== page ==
Afrika Owes ’16 has been named the recipient of a prestigious 2016-17 Fulbright Award to South Africa, where she will teach English.
“I am beyond elated I was accepted,” says the sociology major who graduated cum laude in May. “I owe a lot to my mentor, Centennial Center for Leadership Program Manager and Interim Chief Diversity Officer Solomé Rose and my Intercultural Affairs family. They convinced me to apply and stood by my side through the long process.”
Known for its highly competitive field of applicants, the Fulbright Program is the U.S. government’s flagship international educational exchange program. Owes is one of seven HWS students and recent graduates to earn a 2016-17 Fulbright U.S. Student Award, including Charles S. DeBenedetto ’16 (Taiwan), Ryan Kertanis ’16 (Mongolia), Olivia Woodruff ’16 (Senegal), Virginia DeWees ’16 (Malaysia), Emma McDowell ’15 (Bangkok) and Sophia Skaff ’15 (Brazil).
In addition to teaching English as a second language, Owes will foster cross-cultural exchange by teaching a course on American culture. She plans to lead a class regarding poetry and hip-hop, focusing on African American history and culture “to show the link between African culture and African American history,” she explains.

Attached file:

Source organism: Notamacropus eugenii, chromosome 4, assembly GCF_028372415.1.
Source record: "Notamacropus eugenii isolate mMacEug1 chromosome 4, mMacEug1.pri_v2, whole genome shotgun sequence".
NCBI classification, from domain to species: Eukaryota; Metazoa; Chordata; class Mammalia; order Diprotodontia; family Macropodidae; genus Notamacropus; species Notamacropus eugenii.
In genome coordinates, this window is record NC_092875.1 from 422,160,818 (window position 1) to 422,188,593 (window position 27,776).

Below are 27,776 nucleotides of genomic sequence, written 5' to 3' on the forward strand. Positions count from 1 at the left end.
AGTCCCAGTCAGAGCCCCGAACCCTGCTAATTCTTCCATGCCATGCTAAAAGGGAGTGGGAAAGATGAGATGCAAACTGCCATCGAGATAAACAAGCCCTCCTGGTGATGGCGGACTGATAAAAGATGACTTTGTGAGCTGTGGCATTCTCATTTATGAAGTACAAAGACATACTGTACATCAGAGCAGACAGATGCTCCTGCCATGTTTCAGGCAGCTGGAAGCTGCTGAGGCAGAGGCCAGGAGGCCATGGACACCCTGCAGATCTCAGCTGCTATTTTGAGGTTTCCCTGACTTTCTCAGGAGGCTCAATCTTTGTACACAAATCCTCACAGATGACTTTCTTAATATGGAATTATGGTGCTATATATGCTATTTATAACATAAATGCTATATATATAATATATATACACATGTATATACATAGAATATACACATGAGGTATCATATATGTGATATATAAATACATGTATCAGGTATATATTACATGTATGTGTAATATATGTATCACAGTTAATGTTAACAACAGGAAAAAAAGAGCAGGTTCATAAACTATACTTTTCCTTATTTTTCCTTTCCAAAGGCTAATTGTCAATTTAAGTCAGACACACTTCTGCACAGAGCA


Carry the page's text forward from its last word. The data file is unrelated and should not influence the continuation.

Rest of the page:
“There are so many misconceptions about South Africans and Black Americans and I am nervous, yet excited to give voice to both cultures,” says Owes. “Through teaching, we learn. And most of all, I am excited to learn.”
She also intends to work with children and adolescents who have been diagnosed with HIV/AIDS, helping them find “creative outlets” to express themselves.
“I want to push their understanding of English and self-expression as a means of therapy and construction of identity,” Owes says.
Well prepared to take on the demands of her Fulbright responsibilities, Owes served as a volunteer English teacher to local students while studying abroad in HWS’ South Africa program during her junior year. She also served as a writing colleague for the Colleges’ Higher Education Opportunity Program.
“Working with the children in South Africa showed me the importance of creativity and cross-cultural communication when helping students learn and begin to develop themselves as individuals,” she says. “HEOP helped me understand the power of authoring our own stories and why it is necessary to develop our grammar and English skills, so we are constantly in control and have power over our stories and our writing.”
On campus, Owes was president of Sankofa, the HWS Black Student Union, and played an integral part in reshaping the club and prioritizing community engagement. She served as one of three senior chairs for the Stewardson Society, and was a member of Hai Timiai and the Laurel Society. She served as a Resident Assistant, IT student worker, and program assistant for the Center for Global Education, and was the 2015 recipient of the Lillian E. Collins Scholarship.